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HomeNewsProposal To Increase Pollution Limits To Help Housebuilding Targets

Proposal To Increase Pollution Limits To Help Housebuilding Targets

The government is set to announce plans to change water pollution rules in an effort to enable more houses to be built in the UK

The current rules say that councils in protected areas of England do not currently allow new developments unless they are “nutrient neutral”.

Ministers are looking to add amendments to the Levelling Up Bill, currently in the House of Lords. The move is likely to enrage environmental campaigners, but a government source said they would “more than offset” any pollution caused.

The nutrient neutral rules – which date back to 2017 – were designed to ensure that a development or project does not harm local wetlands and waterways in protected areas. For new houses to be deemed neutral, builders must prove they will not cause polluting phosphates and nitrates to seep into nearby water. Chemicals like these can reduce the quality of water, harm wildlife and cause excess algae growth.

When the UK was a member of the European Union, it adopted legislation that said adding nutrients to already-damaged soil would be unlawful. But developers have claimed this prevented thousands of homes from being built. Housing developments in particular pose a risk due the wastewater and sewage that can come from new homes – as well as the run-off from construction sites. This can have an effect on local waterways and rivers.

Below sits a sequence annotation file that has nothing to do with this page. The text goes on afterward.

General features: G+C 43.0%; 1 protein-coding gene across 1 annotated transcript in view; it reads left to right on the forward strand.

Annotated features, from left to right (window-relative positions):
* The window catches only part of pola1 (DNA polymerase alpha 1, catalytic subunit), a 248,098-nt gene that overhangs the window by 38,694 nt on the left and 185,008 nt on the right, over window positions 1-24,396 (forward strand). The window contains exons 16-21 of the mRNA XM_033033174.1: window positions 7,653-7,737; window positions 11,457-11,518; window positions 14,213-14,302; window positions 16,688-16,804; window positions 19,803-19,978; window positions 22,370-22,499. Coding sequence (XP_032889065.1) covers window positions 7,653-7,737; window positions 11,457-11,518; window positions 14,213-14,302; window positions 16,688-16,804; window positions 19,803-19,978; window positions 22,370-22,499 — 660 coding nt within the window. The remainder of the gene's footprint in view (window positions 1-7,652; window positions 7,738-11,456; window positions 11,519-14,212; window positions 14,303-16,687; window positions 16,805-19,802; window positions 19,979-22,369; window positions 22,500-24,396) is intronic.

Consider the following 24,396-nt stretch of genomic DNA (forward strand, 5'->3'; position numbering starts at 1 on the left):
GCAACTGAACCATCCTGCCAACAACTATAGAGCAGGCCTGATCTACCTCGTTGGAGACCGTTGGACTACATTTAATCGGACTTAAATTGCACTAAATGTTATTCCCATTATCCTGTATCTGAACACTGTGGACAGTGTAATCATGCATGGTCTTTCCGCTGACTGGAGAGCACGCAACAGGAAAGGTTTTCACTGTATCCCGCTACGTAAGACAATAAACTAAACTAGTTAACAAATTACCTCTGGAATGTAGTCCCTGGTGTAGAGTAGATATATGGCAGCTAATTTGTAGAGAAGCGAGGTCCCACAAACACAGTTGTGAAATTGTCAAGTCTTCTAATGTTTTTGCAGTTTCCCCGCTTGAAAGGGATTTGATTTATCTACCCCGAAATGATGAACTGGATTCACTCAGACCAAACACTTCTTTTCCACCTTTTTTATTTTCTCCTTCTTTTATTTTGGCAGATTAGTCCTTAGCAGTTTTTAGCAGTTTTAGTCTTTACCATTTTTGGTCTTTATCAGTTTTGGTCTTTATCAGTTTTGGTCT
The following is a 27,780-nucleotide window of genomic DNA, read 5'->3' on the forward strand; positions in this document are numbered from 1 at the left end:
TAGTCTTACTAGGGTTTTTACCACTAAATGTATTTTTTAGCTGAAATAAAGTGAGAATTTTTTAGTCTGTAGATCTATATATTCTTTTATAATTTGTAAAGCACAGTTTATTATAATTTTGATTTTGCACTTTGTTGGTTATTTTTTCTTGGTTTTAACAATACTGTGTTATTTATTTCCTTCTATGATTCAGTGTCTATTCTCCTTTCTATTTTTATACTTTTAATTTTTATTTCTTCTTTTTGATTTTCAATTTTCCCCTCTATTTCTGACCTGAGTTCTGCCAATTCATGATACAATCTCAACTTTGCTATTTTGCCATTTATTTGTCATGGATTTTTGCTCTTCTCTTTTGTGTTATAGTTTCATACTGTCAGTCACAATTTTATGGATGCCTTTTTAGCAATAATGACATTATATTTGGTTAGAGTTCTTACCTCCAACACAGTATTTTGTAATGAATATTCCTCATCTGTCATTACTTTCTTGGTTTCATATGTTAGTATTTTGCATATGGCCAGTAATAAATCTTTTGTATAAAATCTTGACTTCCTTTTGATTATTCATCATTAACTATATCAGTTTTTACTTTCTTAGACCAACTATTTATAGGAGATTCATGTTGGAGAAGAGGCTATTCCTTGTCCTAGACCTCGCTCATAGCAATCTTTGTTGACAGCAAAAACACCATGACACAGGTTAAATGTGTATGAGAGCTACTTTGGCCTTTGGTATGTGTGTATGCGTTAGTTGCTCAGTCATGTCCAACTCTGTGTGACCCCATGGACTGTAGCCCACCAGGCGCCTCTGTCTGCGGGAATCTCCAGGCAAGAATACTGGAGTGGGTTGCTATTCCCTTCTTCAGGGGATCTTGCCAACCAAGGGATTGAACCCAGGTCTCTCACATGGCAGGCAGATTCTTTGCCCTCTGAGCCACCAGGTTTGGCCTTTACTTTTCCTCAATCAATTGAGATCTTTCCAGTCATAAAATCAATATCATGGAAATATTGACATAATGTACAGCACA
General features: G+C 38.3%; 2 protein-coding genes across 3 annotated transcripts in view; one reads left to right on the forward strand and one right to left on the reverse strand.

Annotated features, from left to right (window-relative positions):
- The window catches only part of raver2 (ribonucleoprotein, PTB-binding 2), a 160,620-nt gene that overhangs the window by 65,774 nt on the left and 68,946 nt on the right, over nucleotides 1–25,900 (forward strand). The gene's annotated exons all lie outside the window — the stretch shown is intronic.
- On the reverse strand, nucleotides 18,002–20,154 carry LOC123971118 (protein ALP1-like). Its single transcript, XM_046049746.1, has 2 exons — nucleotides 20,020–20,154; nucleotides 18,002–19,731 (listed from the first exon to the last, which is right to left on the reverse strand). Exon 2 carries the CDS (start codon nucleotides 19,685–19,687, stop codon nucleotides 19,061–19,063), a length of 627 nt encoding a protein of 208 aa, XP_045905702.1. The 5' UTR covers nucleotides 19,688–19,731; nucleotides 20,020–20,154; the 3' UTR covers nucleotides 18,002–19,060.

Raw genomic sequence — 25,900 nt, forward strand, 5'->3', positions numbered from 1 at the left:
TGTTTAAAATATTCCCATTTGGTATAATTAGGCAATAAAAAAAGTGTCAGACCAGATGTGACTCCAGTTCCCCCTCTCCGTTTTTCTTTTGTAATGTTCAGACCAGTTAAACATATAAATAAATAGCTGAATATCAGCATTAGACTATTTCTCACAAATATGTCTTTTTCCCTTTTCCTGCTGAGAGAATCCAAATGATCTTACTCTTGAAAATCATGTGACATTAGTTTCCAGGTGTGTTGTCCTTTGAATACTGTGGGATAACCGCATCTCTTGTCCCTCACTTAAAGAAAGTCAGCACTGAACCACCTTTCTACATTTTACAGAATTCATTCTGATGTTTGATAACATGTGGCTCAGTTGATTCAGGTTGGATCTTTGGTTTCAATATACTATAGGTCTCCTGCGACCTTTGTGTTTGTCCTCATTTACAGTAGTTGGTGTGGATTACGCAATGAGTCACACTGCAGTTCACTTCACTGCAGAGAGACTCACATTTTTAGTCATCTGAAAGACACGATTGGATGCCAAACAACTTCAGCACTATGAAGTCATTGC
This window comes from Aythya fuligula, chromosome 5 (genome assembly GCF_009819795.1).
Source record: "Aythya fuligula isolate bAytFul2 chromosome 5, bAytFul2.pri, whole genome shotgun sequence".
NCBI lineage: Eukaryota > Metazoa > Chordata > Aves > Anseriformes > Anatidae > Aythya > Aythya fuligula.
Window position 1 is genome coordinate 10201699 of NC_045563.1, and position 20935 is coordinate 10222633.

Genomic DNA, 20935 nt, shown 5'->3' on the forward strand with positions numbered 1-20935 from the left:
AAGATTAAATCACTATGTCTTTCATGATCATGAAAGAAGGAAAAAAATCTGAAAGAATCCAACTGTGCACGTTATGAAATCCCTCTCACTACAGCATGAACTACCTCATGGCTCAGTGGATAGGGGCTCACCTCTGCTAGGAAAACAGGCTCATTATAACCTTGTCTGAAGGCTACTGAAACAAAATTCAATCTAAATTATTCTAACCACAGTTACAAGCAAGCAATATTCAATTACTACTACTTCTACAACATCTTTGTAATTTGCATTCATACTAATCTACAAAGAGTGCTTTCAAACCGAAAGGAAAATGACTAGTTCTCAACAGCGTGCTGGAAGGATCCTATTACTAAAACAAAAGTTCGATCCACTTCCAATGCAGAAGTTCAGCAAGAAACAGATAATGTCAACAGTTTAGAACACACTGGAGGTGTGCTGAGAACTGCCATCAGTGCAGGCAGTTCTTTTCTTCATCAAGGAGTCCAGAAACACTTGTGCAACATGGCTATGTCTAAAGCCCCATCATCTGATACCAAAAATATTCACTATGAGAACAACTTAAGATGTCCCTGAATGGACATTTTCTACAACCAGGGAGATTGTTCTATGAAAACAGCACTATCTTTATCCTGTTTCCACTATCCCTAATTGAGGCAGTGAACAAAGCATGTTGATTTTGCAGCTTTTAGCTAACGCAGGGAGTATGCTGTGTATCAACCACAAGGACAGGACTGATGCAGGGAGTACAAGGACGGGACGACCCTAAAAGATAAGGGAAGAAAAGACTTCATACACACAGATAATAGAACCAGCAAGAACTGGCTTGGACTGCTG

A recent report suggested Natural England could start advising councils that the rules are guidance only.

The government remains committed to delivering housing in areas affected by nutrient neutrality

A government spokesperson said “The government remains committed to delivering housing in areas affected by nutrient neutrality. We recognise the urgency of this issue and have taken substantial steps to both unlock housing now and to address the underlying causes of nutrient pollution at source.”

Water pollution has become a highly politicised issue over the summer, with the Liberal Democrats accusing water firms in England and Wales of failing to reveal how much sewage was being pumped into rivers, lakes and our seas. Industry body Water UK called the claim “fabricated and completely false”, saying firms were fixing the problem.

It follows the recent disgusting news that swimmers in an area of south-east England were advised to stay out of the water at Viking Bay in Broadstairs due to a pollution risk.

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